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PRIMIS: design of a pivotal, randomized, phase 3 study evaluating the safety and efficacy of the nonsteroidal farnesoid X receptor agonist cilofexor in noncirrhotic patients with primary sclerosing cholangitis



Primary sclerosing cholangitis (PSC) is a chronic progressive liver disease leading to biliary fibrosis and cirrhosis. Cilofexor is a nonsteroidal farnesoid X receptor agonist that demonstrated significant improvements in liver biochemistry and markers of cholestasis in patients with PSC in a phase 2 study. We describe here the rationale, design, and implementation of the phase 3 PRIMIS trial, the largest placebo-controlled trial in PSC.


Adults with large-duct PSC without cirrhosis are randomized 2:1 to receive oral cilofexor 100 mg once daily or placebo for up to 96 weeks during the blinded phase. Patients completing the blinded phase are eligible to receive open-label cilofexor 100 mg daily for up to 96 weeks. The primary objective is to evaluate whether cilofexor reduces the risk of fibrosis progression compared with placebo. Liver biopsy is performed at screening and Week 96 of the blinded phase for histologic assessment of fibrosis. The primary endpoint—chosen in conjunction with guidance from the U.S. Food and Drug Administration—is the proportion of patients with ≥ 1-stage increase in fibrosis according to Ludwig histologic classification at week 96. Secondary objectives include evaluation of changes in liver biochemistry, serum bile acids, liver fibrosis assessed by noninvasive methods, health-related quality of life, and safety of cilofexor.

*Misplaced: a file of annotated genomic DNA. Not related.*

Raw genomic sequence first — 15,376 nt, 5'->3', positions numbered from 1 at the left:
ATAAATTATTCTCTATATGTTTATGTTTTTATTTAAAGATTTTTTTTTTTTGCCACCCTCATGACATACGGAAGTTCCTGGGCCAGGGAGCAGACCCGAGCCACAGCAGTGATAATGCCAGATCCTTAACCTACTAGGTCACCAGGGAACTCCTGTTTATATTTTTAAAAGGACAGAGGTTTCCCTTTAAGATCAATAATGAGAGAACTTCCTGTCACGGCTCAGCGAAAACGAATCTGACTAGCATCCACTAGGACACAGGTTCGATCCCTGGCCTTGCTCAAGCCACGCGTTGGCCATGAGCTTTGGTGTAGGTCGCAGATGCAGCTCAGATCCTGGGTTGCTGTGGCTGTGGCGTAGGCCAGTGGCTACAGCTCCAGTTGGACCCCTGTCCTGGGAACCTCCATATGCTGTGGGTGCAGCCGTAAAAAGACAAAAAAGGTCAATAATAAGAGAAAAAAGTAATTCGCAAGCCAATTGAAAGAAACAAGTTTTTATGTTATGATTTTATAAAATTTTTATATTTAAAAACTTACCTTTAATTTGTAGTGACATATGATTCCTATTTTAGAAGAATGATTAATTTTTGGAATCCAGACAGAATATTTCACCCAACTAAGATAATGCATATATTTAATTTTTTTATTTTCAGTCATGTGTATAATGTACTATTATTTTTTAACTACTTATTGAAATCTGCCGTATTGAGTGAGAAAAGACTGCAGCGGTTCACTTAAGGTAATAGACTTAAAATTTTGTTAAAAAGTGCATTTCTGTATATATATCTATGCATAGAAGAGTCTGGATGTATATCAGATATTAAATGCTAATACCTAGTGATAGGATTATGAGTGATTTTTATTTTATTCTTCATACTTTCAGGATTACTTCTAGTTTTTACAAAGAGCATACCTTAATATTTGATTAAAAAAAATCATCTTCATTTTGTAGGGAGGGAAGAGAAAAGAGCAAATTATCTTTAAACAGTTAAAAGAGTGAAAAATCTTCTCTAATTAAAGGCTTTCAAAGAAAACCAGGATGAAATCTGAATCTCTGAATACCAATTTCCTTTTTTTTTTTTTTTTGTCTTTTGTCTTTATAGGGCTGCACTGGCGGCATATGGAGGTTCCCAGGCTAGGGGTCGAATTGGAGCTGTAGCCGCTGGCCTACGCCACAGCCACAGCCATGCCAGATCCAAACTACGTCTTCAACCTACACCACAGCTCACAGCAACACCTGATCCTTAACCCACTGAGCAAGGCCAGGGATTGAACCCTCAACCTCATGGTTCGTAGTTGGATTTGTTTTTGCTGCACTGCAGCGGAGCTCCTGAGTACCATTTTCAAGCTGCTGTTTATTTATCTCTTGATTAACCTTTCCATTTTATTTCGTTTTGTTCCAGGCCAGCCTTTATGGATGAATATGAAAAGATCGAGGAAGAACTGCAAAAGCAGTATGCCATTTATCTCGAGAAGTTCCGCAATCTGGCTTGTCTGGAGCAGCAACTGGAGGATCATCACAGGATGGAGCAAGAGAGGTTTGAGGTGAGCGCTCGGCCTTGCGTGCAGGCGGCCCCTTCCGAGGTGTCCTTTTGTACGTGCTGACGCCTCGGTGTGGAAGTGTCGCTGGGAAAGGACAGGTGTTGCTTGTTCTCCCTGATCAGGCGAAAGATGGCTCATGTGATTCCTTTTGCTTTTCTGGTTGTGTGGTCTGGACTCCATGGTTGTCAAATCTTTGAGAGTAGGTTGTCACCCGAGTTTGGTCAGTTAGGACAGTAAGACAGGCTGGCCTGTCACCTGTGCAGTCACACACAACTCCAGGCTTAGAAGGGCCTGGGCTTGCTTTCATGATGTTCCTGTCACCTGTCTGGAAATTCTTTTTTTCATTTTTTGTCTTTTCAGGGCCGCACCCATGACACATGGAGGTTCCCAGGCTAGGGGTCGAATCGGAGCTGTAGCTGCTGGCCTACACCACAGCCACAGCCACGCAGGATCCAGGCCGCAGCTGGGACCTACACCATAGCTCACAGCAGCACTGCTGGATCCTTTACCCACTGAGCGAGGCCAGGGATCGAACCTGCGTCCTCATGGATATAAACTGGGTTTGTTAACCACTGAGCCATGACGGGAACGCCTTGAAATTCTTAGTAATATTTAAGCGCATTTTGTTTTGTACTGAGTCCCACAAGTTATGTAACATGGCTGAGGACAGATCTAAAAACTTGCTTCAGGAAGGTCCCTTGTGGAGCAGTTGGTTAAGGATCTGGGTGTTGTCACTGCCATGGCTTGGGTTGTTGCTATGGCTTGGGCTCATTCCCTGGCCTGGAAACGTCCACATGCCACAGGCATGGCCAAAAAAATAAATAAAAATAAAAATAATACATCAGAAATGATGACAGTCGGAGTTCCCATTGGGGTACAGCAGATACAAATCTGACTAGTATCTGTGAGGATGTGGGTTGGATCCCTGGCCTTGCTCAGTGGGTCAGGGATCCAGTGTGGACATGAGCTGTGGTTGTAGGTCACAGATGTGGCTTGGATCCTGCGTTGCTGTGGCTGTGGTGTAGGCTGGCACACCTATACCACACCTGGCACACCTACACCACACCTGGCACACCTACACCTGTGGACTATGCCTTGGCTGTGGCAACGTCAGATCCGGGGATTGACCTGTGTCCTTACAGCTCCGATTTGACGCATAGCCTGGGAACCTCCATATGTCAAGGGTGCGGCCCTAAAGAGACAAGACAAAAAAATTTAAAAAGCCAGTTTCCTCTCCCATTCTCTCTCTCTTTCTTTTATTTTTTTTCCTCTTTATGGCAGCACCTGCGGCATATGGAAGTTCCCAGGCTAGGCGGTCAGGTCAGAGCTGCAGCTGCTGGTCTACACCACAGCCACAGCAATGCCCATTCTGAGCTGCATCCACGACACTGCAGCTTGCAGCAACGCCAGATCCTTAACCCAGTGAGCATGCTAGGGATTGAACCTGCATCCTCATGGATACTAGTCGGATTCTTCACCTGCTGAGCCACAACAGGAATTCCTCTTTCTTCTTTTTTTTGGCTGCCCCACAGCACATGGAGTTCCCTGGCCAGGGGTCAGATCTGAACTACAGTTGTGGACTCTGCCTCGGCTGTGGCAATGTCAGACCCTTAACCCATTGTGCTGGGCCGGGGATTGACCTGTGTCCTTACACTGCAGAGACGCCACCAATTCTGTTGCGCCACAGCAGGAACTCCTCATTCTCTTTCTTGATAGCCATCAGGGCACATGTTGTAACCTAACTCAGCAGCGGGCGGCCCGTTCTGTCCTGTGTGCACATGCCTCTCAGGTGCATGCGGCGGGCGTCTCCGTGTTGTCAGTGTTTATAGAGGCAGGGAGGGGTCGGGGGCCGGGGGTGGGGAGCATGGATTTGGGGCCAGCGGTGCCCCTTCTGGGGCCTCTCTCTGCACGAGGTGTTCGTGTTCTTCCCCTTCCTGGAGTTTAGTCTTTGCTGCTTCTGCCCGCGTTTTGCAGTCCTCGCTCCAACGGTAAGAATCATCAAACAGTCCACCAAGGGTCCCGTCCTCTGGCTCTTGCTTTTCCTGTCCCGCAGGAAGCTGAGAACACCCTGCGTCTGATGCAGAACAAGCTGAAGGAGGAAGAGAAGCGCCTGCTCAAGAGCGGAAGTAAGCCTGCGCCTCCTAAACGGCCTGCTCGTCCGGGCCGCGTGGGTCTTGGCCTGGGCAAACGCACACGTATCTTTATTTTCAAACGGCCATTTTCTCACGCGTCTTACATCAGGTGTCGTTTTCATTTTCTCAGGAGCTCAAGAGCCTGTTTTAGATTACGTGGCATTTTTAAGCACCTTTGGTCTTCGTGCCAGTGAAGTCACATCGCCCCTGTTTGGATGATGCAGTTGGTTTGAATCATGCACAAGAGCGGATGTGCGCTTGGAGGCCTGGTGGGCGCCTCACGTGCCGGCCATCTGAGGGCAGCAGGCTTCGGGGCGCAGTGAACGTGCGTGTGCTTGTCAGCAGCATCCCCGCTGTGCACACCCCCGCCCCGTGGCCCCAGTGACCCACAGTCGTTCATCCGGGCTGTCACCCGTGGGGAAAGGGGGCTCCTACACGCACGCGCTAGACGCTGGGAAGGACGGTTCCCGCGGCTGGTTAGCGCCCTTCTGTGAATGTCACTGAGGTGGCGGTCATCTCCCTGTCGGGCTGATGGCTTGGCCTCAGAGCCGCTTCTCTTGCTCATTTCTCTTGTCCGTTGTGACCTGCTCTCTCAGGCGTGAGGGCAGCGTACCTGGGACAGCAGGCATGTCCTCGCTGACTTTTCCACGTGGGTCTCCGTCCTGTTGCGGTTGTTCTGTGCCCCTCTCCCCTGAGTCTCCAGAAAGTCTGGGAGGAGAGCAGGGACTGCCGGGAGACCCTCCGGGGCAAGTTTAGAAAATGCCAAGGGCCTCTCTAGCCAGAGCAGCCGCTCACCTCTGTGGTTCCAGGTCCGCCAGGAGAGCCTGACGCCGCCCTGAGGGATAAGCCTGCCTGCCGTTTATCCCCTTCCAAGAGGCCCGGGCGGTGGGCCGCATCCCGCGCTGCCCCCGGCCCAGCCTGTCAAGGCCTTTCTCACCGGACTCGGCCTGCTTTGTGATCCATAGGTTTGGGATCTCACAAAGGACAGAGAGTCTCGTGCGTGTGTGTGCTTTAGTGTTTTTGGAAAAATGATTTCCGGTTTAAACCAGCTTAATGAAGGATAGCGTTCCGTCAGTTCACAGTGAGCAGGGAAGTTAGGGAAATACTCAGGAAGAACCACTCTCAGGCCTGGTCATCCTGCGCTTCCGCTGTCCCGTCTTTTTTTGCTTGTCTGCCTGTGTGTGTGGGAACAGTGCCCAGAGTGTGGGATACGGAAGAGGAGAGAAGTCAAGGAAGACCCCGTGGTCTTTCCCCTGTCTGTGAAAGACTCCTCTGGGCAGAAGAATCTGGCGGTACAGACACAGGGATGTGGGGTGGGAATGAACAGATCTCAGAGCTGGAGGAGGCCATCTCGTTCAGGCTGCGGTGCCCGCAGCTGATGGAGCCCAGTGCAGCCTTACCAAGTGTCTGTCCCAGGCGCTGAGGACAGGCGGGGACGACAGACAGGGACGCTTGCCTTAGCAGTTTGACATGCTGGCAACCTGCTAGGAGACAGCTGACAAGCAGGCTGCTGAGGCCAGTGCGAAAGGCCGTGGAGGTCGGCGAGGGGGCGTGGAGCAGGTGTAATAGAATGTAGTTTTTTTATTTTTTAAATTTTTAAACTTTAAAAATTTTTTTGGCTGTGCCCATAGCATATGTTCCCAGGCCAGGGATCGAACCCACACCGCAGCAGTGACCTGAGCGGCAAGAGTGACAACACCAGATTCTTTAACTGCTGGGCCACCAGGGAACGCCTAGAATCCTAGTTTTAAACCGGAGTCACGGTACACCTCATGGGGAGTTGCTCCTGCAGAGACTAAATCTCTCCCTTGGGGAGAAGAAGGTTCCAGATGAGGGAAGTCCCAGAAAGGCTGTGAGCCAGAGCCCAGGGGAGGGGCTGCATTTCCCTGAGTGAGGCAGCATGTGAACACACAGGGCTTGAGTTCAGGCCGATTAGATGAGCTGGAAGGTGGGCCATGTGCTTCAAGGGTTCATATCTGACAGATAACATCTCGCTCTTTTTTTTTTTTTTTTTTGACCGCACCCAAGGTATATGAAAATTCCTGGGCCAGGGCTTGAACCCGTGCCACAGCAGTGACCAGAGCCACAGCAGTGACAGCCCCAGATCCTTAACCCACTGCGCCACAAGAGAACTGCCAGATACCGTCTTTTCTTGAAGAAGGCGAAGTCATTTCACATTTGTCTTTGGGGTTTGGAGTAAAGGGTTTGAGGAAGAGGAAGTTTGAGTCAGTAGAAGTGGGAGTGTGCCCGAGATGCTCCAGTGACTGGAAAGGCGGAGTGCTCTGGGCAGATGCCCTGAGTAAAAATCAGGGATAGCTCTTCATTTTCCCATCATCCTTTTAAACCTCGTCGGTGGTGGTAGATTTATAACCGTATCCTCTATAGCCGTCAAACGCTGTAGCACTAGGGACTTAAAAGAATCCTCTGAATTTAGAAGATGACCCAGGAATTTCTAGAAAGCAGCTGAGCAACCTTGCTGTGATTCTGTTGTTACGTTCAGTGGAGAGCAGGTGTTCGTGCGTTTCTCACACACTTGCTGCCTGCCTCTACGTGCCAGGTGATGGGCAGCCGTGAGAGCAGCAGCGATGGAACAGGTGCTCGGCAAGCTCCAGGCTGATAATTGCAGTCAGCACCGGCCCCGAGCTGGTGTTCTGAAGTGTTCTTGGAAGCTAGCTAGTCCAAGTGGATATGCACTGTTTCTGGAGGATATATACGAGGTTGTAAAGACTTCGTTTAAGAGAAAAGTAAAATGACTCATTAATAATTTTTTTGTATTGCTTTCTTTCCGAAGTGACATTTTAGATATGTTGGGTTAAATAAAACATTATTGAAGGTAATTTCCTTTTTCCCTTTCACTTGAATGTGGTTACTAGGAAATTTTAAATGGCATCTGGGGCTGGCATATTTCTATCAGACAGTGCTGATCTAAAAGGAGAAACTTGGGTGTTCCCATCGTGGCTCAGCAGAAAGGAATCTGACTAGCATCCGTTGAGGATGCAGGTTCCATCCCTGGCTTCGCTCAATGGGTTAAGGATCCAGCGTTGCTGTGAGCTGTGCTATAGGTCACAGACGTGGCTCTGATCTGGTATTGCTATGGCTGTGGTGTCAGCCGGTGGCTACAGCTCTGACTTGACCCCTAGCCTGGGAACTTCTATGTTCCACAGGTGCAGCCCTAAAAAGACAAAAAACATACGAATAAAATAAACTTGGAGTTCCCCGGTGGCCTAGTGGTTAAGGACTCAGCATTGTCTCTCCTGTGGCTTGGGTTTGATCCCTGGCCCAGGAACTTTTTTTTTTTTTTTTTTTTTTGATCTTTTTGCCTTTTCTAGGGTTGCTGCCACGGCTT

The phase 3 PRIMIS study is the largest randomized, double-blind, placebo-controlled trial in PSC to date and will allow for robust evaluation of the efficacy and safety of cilofexor in noncirrhotic patients with large-duct PSC.

Trial Registration: NCT03890120; registered 26/03/2019.

Peer Review reports